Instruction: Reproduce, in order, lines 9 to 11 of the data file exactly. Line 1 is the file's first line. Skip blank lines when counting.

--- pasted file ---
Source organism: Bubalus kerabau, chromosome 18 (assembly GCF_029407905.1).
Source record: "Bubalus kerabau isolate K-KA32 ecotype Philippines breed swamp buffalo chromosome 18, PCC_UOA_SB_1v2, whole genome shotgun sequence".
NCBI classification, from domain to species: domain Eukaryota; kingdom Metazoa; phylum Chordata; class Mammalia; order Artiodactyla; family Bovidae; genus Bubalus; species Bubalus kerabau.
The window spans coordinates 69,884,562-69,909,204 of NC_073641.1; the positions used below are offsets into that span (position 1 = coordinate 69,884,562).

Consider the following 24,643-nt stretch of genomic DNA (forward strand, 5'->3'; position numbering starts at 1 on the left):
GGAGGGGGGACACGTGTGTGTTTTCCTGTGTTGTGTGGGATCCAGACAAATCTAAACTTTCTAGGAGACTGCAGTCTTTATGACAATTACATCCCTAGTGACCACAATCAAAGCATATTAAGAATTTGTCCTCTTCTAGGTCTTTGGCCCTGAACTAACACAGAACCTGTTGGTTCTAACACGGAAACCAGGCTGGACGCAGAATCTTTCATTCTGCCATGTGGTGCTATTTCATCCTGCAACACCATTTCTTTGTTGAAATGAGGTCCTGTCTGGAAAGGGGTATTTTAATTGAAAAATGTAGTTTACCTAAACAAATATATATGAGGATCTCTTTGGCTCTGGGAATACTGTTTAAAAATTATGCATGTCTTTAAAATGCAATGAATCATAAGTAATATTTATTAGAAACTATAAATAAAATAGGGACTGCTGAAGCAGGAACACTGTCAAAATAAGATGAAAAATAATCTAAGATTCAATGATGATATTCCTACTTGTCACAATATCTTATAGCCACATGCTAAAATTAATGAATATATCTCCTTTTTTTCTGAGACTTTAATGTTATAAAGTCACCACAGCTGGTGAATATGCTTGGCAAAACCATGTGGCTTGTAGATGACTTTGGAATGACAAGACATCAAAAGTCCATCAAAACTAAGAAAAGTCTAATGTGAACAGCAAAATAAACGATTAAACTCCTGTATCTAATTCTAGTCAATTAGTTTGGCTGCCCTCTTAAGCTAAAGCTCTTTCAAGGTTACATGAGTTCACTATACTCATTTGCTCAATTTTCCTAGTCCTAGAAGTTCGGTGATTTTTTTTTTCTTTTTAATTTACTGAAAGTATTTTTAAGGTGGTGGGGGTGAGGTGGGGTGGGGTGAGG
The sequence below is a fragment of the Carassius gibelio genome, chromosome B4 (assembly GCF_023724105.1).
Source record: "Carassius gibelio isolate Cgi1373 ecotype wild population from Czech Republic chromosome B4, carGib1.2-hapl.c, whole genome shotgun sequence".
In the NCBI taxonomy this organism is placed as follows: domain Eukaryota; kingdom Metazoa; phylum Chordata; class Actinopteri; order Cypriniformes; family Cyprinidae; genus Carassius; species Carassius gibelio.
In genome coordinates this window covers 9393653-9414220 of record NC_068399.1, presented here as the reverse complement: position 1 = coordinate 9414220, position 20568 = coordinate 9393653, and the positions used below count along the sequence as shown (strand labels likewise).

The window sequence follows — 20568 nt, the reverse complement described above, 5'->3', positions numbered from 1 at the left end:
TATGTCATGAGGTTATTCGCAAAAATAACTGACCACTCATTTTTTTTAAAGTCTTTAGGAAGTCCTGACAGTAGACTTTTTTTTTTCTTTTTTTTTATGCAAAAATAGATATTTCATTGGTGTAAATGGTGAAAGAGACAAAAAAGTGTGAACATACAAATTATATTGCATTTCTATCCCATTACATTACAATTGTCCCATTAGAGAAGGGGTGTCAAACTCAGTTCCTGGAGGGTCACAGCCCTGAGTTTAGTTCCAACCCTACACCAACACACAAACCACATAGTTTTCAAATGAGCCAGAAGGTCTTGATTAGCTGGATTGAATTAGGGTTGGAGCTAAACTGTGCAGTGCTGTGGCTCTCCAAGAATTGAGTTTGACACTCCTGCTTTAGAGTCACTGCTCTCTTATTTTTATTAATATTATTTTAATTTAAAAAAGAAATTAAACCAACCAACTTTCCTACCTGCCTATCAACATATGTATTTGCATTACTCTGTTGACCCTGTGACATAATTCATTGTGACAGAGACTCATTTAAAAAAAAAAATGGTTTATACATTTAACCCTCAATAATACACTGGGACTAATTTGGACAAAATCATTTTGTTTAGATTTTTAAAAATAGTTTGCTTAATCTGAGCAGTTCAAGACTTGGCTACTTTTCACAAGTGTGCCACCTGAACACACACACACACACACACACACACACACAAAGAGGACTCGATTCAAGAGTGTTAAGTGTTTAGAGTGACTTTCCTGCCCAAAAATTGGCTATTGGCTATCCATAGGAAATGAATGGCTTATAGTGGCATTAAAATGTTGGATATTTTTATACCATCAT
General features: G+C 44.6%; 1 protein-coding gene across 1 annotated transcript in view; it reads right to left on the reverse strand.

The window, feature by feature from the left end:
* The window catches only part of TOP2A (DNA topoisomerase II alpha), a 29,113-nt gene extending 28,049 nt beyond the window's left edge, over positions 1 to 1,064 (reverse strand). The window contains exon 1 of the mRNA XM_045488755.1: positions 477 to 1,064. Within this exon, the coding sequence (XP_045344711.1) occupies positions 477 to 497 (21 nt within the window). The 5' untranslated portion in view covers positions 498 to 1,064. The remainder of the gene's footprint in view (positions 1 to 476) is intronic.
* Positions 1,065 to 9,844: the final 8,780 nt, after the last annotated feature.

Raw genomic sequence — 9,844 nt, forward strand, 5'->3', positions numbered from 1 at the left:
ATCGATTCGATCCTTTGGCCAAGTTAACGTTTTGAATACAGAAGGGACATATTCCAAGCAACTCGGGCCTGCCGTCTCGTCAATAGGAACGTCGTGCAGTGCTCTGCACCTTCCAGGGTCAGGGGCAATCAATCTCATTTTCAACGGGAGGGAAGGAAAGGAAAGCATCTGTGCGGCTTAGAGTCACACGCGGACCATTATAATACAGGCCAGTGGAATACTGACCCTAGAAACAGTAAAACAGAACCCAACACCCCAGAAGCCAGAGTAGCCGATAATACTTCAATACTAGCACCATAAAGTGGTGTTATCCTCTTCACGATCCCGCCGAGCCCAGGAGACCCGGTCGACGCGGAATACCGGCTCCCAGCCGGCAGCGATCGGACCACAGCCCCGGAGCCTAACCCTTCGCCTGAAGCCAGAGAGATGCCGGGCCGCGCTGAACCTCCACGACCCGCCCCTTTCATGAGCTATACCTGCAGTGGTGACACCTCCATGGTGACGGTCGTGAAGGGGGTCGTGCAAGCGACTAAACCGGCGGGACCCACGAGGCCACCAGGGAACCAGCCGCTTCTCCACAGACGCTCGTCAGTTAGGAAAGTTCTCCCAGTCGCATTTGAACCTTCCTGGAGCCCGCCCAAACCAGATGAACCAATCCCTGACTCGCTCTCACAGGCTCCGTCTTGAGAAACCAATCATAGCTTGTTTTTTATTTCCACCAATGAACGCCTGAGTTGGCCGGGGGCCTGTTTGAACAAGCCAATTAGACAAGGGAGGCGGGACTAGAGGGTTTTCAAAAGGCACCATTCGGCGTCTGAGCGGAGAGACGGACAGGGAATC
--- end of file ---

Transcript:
In the NCBI taxonomy this organism is placed as follows: domain Eukaryota; kingdom Metazoa; phylum Chordata; class Actinopteri; order Cypriniformes; family Cyprinidae; genus Carassius; species Carassius gibelio.
In genome coordinates this window covers 9393653-9414220 of record NC_068399.1, presented here as the reverse complement: position 1 = coordinate 9414220, position 20568 = coordinate 9393653, and the positions used below count along the sequence as shown (strand labels likewise).

The window sequence follows — 20568 nt, the reverse complement described above, 5'->3', positions numbered from 1 at the left end: